3)  We are to subjugate our need to others’ needs.  We are to have unity amongst Christians in order to glorify the Father and Jesus.  We are privileged to have the Bible to guide us and teach us.  We are strong and should bear with the failings of the weak and bear the weak up.  We are to lead by example as Jesus did.

4)  People pleasing is where we do things or tasks so that others are happy, which includes things we probably shouldn’t be doing.  Pleasing your neighbor is doing something that the neighbor needs doing and sincerely helping him do it.  It’s making others stronger through your help.  These are things that make the neighbor a better person and more confident and hopefully more Godly.  The difference is the intent behind the act and the results.

5)  The big one is where Jesus gave up his life for us.  The results are eternal salvation for believers.  Everything Jesus did was for others:  healing, feeding the 5000, teaching, serving, etc.  He is our greatest example.

6)  Personal Question.  My answer:  Selfish.  Greedy.  At times evil and corrupt.  Closed-minded.  Ultimately, miserable.  I can be very selfish.  Greedy.  Evil.  Definitely.  The difference is I fight against that with God’s and the Holy Spirit’s help and I hope I’m making progress, but oftentimes I don’t think so.

Conclusions:  I love the strong versus weak analogy.  I tend to think of myself as strong and I’m very impatient with those who aren’t.  This isn’t necessarily physical.  It’s emotional and mental as well.  This is a great reminder for me to see others with God’s grace.  I also love Paul’s reminder about unity with other Christians (BSF will explore this on Day 3).  I have drifted away from weekly church attendance (other than BSF) and I know I need a church home.  Desperately so.  Perhaps this will “kick me in the butt” to do something about it!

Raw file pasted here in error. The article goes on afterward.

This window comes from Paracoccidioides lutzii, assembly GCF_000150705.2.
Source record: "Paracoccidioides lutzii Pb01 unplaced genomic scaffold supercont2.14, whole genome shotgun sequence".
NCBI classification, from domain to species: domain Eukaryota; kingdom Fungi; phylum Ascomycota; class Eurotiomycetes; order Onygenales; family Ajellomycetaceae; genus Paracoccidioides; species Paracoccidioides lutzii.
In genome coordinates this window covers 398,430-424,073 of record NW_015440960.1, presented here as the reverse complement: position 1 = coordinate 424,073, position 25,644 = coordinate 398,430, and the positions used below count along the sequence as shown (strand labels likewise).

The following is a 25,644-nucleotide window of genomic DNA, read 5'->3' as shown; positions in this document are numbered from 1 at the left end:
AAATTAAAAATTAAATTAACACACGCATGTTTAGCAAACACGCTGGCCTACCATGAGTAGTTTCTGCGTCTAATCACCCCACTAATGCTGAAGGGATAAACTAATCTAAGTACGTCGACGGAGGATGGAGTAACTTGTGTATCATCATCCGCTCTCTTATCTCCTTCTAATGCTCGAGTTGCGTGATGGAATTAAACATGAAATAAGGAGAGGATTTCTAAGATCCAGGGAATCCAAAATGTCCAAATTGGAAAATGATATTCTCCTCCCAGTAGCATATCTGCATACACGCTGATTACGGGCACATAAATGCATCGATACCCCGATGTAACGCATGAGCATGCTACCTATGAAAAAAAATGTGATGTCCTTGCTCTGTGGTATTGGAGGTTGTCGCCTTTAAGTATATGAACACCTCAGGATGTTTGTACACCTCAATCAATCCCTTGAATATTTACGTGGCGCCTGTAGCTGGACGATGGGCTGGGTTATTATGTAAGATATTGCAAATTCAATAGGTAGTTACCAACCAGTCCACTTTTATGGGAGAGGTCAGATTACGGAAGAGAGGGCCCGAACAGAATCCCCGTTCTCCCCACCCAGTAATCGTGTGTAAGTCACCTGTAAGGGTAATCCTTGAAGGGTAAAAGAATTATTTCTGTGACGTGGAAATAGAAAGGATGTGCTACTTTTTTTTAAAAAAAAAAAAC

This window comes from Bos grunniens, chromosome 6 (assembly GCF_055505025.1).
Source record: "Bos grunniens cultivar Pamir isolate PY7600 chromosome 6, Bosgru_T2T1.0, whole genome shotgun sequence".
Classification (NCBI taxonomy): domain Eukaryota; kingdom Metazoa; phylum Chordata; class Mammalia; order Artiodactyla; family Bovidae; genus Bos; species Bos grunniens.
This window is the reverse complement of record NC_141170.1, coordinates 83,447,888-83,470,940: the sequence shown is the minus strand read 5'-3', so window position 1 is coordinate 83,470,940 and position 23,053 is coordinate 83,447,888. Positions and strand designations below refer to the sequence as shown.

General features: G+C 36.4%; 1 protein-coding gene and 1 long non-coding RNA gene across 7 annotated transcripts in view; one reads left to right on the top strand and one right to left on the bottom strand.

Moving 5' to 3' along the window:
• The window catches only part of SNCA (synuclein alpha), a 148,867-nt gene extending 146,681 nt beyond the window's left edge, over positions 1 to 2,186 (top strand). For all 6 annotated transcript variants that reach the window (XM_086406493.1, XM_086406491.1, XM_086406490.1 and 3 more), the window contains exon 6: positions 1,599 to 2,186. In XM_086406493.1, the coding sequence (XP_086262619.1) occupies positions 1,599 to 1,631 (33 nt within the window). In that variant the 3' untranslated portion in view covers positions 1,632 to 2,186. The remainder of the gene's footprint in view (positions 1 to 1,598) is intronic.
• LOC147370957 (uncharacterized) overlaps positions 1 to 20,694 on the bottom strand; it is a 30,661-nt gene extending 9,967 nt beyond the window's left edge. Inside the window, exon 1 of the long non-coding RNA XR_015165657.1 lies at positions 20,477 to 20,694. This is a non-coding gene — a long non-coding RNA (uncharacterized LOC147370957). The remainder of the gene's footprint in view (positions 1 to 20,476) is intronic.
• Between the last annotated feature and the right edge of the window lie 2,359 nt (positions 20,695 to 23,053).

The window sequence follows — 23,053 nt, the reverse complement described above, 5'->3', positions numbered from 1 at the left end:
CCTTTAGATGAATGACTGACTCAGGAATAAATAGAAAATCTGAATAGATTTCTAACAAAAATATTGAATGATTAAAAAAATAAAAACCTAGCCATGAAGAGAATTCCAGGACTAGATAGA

End Notes:  Paul says to use your strength to serve your brothers, not just yourself.  “Bear with” really means “bearing up” your brother i.e. holding him up.  This advice goes against the “me” society today.  Paul says if you build up others you will build yourself up in the process.

Paul gives the same advice in Philippians 2:3-4.  Put others first.  The goal is to make the weak strong.

We are to build each other up; not tear each other down.

Jesus is the ultimate example of one who did not please Himself, but put others first. Paul’s classic development of this idea is in Philippians 2:5-11.

Jesus took fulfilled what was written in God’s word, allowing the Father to vindicate him.

The commandment Jesus fulfilled from Psalm 69:7-9 was written for our learning so that we might have hope, knowing we are doing what is right even when difficult.  “You” refers to God and “me” is the righteous sufferer whom Paul identifies with Christ.

Responding rightly bothers people even more.  No one can hurt God’s children.

Paul then prays for the Holy Spirit to endow this attitude onto the Romans.  Other translations here have “God of patience” instead of endurance.  In essence, Paul is saying wait on God’s plan for your life.  God’s purpose for your life takes time.

Paul encourages believers not to necessarily have the same conclusions but to agree to disagree in love (Ephesians 4:1-6; Philippians 2:1-5).